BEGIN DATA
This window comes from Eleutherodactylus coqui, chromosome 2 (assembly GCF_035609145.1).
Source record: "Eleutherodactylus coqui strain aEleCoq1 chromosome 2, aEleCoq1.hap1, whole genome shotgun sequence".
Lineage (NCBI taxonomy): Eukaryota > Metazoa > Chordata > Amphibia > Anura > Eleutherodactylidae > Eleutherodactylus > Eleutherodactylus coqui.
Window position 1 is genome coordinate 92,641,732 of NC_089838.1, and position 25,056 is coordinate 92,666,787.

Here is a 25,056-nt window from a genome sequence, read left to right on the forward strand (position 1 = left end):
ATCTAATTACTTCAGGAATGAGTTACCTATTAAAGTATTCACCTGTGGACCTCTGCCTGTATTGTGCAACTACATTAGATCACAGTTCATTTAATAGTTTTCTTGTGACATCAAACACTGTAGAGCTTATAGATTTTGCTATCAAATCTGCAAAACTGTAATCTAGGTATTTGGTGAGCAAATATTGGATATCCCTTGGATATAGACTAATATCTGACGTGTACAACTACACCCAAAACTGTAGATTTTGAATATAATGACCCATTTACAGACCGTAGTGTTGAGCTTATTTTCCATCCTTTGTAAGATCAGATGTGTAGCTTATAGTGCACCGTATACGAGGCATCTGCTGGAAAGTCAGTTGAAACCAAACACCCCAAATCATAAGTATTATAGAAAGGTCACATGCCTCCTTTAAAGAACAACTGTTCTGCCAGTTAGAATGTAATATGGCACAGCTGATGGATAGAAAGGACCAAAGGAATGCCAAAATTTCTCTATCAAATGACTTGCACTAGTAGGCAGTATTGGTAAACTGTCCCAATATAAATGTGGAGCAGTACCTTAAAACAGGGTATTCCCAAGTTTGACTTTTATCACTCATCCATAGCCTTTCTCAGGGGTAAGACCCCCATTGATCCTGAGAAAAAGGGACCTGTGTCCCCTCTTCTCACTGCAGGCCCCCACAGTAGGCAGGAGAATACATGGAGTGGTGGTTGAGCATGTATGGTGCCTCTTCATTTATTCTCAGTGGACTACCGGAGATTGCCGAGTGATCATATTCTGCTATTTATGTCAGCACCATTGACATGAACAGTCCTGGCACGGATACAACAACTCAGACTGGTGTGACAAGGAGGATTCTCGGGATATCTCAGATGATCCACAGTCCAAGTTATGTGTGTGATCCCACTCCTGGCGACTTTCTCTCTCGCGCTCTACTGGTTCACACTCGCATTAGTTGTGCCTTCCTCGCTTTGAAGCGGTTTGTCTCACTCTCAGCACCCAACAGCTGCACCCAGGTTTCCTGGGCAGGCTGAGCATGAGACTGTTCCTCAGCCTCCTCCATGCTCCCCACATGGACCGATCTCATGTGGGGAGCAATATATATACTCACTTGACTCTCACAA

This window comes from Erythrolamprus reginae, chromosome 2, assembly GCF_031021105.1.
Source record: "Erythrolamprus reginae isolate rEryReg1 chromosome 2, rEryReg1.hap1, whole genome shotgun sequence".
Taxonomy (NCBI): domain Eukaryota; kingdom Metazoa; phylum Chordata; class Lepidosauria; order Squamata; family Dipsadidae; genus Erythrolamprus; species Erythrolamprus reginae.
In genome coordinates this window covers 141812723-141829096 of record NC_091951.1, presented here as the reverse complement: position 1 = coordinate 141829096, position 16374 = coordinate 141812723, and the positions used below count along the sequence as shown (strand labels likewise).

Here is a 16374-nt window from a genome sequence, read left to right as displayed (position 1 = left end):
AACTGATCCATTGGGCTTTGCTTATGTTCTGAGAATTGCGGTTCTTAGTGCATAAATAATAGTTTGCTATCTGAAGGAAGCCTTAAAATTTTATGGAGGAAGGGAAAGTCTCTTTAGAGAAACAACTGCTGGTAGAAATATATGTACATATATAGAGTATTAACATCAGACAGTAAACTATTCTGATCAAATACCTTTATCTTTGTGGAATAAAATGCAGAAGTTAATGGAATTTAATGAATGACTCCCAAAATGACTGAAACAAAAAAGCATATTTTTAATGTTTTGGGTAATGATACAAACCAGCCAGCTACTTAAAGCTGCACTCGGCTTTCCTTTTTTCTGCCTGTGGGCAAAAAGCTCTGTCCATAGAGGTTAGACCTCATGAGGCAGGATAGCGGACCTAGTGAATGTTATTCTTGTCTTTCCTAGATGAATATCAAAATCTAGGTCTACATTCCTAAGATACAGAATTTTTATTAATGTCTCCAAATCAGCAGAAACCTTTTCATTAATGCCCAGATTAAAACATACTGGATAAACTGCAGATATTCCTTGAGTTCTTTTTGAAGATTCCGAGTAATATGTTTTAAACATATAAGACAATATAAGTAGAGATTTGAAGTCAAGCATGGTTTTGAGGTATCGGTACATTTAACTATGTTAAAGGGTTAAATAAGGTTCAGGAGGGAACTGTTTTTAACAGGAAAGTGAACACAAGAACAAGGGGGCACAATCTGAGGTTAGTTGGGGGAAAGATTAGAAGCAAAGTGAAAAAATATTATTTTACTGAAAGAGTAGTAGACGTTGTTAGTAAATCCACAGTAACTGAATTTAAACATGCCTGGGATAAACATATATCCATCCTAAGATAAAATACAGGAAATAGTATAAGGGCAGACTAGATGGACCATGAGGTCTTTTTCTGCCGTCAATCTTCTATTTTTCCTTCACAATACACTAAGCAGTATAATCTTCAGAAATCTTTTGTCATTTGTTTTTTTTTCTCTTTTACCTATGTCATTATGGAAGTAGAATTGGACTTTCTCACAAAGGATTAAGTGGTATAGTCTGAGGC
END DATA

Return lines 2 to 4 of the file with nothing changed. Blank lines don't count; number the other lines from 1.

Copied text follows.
Source record: "Eleutherodactylus coqui strain aEleCoq1 chromosome 2, aEleCoq1.hap1, whole genome shotgun sequence".
Lineage (NCBI taxonomy): Eukaryota > Metazoa > Chordata > Amphibia > Anura > Eleutherodactylidae > Eleutherodactylus > Eleutherodactylus coqui.
Window position 1 is genome coordinate 92,641,732 of NC_089838.1, and position 25,056 is coordinate 92,666,787.